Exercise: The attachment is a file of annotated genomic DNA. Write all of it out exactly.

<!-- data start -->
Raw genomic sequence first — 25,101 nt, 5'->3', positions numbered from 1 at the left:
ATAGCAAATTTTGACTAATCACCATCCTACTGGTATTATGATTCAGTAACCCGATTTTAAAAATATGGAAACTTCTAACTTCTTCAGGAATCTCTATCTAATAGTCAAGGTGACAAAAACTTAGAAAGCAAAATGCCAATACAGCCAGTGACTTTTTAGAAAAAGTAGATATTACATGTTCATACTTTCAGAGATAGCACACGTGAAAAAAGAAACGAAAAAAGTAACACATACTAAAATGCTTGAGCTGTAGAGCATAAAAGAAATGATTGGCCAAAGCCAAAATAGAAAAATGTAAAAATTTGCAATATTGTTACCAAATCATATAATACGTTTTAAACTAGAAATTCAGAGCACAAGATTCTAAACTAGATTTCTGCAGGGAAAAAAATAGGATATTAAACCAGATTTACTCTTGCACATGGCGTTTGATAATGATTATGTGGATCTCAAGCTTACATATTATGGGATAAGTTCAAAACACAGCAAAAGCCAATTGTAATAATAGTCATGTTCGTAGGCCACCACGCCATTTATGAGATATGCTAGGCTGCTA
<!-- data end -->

Raw genomic sequence first — 25,101 nt, 5'->3', positions numbered from 1 at the left:
ATAGCAAATTTTGACTAATCACCATCCTACTGGTATTATGATTCAGTAACCCGATTTTAAAAATATGGAAACTTCTAACTTCTTCAGGAATCTCTATCTAATAGTCAAGGTGACAAAAACTTAGAAAGCAAAATGCCAATACAGCCAGTGACTTTTTAGAAAAAGTAGATATTACATGTTCATACTTTCAGAGATAGCACACGTGAAAAAAGAAACGAAAAAAGTAACACATACTAAAATGCTTGAGCTGTAGAGCATAAAAGAAATGATTGGCCAAAGCCAAAATAGAAAAATGTAAAAATTTGCAATATTGTTACCAAATCATATAATACGTTTTAAACTAGAAATTCAGAGCACAAGATTCTAAACTAGATTTCTGCAGGGAAAAAAATAGGATATTAAACCAGATTTACTCTTGCACATGGCGTTTGATAATGATTATGTGGATCTCAAGCTTACATATTATGGGATAAGTTCAAAACACAGCAAAAGCCAATTGTAATAATAGTCATGTTCGTAGGCCACCACGCCATTTATGAGATATGCTAGGCTGCTA